The first proposed amendment to the service plans calls for removing reference to the West Mountain Metro District and creating four additional metro districts for “phased development in the West Mountain area, which are largely in the underdeveloped area west of the railroad tracks.

The metro districts are also proposing to clarify that the total debt issuance limit for Byers View and West Meadow, the other two districts, is $99 million. However, the districts are proposing to add another $200 million in debt limitation for the new and amended West Mountain Districts, bringing the total debt limit for all the improvements in all three districts to nearly $300 million.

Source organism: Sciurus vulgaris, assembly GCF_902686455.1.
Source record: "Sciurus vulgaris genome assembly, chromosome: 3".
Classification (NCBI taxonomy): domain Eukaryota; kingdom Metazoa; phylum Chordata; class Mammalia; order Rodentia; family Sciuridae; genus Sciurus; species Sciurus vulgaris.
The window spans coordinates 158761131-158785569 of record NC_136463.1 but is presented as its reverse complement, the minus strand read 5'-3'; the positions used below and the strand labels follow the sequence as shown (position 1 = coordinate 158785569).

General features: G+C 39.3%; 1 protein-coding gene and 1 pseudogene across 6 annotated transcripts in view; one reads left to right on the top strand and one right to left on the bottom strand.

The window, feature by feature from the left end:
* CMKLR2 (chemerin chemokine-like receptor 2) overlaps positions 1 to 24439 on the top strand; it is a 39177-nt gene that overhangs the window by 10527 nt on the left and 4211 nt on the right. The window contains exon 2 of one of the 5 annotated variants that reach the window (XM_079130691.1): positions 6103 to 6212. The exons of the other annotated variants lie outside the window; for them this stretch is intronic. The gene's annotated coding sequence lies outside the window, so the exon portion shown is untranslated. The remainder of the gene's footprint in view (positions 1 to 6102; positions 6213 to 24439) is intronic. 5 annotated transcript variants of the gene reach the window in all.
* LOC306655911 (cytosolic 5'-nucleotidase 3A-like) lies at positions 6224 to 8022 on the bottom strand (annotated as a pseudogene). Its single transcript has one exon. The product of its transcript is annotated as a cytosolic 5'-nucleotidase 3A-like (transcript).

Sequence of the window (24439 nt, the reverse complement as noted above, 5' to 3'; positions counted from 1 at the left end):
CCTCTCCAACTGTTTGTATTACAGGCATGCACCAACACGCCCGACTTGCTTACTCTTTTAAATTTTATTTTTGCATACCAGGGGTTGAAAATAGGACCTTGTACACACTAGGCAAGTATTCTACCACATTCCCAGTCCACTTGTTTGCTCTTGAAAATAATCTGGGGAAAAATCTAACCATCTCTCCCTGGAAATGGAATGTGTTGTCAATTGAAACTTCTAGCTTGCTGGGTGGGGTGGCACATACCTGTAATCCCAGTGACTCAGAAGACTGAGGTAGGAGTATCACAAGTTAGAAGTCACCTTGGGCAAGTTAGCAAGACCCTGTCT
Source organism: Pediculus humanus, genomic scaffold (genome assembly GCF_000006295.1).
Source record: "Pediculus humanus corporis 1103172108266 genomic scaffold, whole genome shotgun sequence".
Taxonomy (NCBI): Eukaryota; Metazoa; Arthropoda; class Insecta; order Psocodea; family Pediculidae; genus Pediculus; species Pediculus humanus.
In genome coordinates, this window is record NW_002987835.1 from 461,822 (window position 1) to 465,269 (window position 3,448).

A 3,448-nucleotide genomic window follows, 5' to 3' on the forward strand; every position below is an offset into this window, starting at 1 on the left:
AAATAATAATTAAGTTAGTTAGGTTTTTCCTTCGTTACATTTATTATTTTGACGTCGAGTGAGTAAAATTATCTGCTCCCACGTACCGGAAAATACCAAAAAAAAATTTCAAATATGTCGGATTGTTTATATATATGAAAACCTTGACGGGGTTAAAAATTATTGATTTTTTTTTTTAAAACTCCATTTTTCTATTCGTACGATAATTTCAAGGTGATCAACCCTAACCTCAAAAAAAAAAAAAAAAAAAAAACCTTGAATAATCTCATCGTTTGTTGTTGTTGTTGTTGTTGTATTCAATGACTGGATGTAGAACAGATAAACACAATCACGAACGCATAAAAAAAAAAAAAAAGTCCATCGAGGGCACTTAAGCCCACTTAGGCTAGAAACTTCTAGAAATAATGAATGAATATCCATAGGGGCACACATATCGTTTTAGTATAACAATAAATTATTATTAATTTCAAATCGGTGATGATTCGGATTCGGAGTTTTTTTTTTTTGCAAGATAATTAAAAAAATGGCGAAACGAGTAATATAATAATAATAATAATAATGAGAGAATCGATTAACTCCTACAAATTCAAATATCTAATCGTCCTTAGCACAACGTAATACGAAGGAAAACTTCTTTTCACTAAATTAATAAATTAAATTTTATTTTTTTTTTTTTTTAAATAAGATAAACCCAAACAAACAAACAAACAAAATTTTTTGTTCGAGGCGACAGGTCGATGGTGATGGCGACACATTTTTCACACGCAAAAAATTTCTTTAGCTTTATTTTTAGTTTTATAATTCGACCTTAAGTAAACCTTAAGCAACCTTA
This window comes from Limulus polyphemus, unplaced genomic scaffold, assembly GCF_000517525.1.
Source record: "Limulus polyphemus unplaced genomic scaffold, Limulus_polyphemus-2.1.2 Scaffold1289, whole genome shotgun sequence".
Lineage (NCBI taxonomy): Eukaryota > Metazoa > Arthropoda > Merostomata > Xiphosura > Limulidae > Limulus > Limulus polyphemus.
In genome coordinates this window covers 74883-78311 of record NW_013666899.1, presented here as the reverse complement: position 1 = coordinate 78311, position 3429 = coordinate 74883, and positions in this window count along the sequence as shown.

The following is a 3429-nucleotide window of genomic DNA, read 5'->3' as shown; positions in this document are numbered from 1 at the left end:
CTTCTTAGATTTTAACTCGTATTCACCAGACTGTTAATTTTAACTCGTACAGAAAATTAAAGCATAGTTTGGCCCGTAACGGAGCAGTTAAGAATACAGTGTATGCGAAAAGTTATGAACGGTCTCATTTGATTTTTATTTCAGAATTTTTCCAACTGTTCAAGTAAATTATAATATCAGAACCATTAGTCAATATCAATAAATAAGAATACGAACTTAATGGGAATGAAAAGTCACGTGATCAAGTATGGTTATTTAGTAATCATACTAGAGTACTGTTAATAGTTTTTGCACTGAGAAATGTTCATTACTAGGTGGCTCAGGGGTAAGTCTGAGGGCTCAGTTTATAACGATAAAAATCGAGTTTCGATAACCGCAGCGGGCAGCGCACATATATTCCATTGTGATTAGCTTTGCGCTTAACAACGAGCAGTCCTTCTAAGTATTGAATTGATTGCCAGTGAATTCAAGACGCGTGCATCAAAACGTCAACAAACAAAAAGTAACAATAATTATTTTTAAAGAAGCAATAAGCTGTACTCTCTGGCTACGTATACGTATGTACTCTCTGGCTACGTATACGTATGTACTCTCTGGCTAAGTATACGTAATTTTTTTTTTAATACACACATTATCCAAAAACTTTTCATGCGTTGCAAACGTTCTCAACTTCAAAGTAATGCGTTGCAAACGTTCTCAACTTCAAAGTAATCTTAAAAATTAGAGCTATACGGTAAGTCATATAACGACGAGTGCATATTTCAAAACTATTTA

The letter from the attorney for the three districts states this is needed because of an increase in the costs of the public improvements and construction the districts are financing.

The third part of the developers’ request to the town clarifies that the districts are subject to a 40-year maximum term for bond issuance and that they have a debt service mill levy cap of 50 mills, the tax rate that is applied to the assessed value of a property. 

The districts say they experienced delays to the development as a result of economic conditions unfavorable for development, necessitating the need for time and debt limit expansions.

“The Districts are now in a position to resume development after the economy has experience sustained improvement in the last few years,” the request letter states. Districts are asking for “flexibility to issue debt in accordance with development occurring within their boundaries.”